If you are planning on filing for a divorce in the state of Georgia, either you or your spouse will need legal residency there, for at least the last six months. If neither of you meets these requirements, then you will have to wait until this threshold is reached by at least one party in the marriage. Additionally, Georgia also has a thirty-one day waiting period that will start once you have filed the divorce papers. Thirty-one days is the shortest amount of time that the divorce could take, but it will likely take longer. Of all the states, Georgia has one of the shortest waiting periods for divorce.
Georgia allows for a “no-fault” divorce. This essentially allows one spouse or another to claim that the marriage is irretrievably broken down with no hope of salvaging it. You can also engage in a divorce where a party is at fault, claiming infidelity, fraud or a plethora of other factors. Both options should be carefully considered before choosing one or the other.

Divorce can be a fairly speedy process if both spouses are able to negotiate all of its more difficult aspects. If you and your spouse are unable to agree on a specific aspect, then it will have to be settled through mediation or by the courts. Remember, the court’s ruling will depend heavily on what it perceives to be fair in regards to both parties, so don’t expect everything to go your way.

Divorce in Georgia is generally covered under family law. It will benefit you to locate a Georgia attorney who specializes in family law. Make some time to speak to a specialist before actually taking the step of filing for divorce. Often they will be able to show you problem areas of the law of which you might not be aware. They will also be able to help you write a complaint or petition that most effectively communicates your desires to the court.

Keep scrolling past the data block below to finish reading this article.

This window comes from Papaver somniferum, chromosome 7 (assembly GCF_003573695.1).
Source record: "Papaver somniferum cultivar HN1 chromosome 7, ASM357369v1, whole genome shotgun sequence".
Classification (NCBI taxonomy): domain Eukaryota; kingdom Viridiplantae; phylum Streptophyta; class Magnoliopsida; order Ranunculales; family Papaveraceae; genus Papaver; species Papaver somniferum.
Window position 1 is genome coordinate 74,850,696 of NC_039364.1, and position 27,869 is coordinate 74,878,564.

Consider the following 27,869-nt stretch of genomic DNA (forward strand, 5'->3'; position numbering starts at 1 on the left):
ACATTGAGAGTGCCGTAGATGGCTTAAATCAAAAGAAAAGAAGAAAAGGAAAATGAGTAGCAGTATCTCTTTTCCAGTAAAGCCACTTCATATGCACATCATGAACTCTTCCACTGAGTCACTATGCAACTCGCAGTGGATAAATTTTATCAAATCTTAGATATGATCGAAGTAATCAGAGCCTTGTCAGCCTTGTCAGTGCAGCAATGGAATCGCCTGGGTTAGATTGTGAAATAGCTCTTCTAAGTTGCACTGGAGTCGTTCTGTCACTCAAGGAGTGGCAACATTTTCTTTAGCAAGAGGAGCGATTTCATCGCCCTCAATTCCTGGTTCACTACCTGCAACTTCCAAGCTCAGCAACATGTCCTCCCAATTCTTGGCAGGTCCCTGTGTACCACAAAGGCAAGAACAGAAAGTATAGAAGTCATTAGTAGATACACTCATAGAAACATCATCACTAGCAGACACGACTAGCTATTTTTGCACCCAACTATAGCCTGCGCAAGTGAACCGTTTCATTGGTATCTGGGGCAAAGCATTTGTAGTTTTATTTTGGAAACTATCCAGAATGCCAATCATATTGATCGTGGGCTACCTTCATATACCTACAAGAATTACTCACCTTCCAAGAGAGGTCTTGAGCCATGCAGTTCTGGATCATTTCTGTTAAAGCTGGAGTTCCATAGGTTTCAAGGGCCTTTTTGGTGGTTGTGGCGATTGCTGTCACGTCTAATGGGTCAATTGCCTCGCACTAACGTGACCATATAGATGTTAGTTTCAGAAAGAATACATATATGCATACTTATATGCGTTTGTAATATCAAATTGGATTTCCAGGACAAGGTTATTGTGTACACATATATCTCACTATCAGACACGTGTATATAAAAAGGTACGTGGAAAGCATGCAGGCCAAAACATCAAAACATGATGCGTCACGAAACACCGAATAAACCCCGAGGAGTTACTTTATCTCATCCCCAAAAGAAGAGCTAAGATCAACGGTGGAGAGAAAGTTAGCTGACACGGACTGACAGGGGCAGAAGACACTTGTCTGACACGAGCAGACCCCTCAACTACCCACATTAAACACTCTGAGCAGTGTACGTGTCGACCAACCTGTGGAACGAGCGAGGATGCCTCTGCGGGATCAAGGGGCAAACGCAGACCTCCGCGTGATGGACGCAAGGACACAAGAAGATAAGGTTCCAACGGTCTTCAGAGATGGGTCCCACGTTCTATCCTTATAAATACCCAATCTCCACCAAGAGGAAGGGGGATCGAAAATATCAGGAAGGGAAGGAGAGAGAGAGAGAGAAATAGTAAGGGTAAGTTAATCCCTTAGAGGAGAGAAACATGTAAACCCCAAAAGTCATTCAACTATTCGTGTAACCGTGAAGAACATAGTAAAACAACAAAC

A divorce petition should include the following: Your current work situation (i.e. Do both of you work? Just one? If so, who?); any arrangements you may have made for the children if you have any; the status of all shared assets and debts, such as your mortgage and credit cards; and an overall summary of why you are seeking a divorce.

If you are concerned about assets being sold without your knowledge, or your spouse disappearing with your children, you can ask the court for a temporary court order. Essentially, you and your spouse come to court, make your arguments, and the judge issues an order, one way or the other, that stands until the final settlement hearing or trial verdict. Keep in mind that you both have to abide by the order.

Divorce is a difficult time for everyone. Keep your cool and stand by your convictions. Divorce is a test of character, but if you stay on an even keel, you will survive it no matter how tough it is.

Going through a divorce will never be an easy task. It can be both emotionally and financially draining. However, if everything is handled correctly and you get all of the assistance you need, it can be for the best. If you would like to discuss your situation or are interested in exploring the financial impact of divorce, please contact me, Hamilton Bennett, of the Bennett Law Firm at 706-866-8021.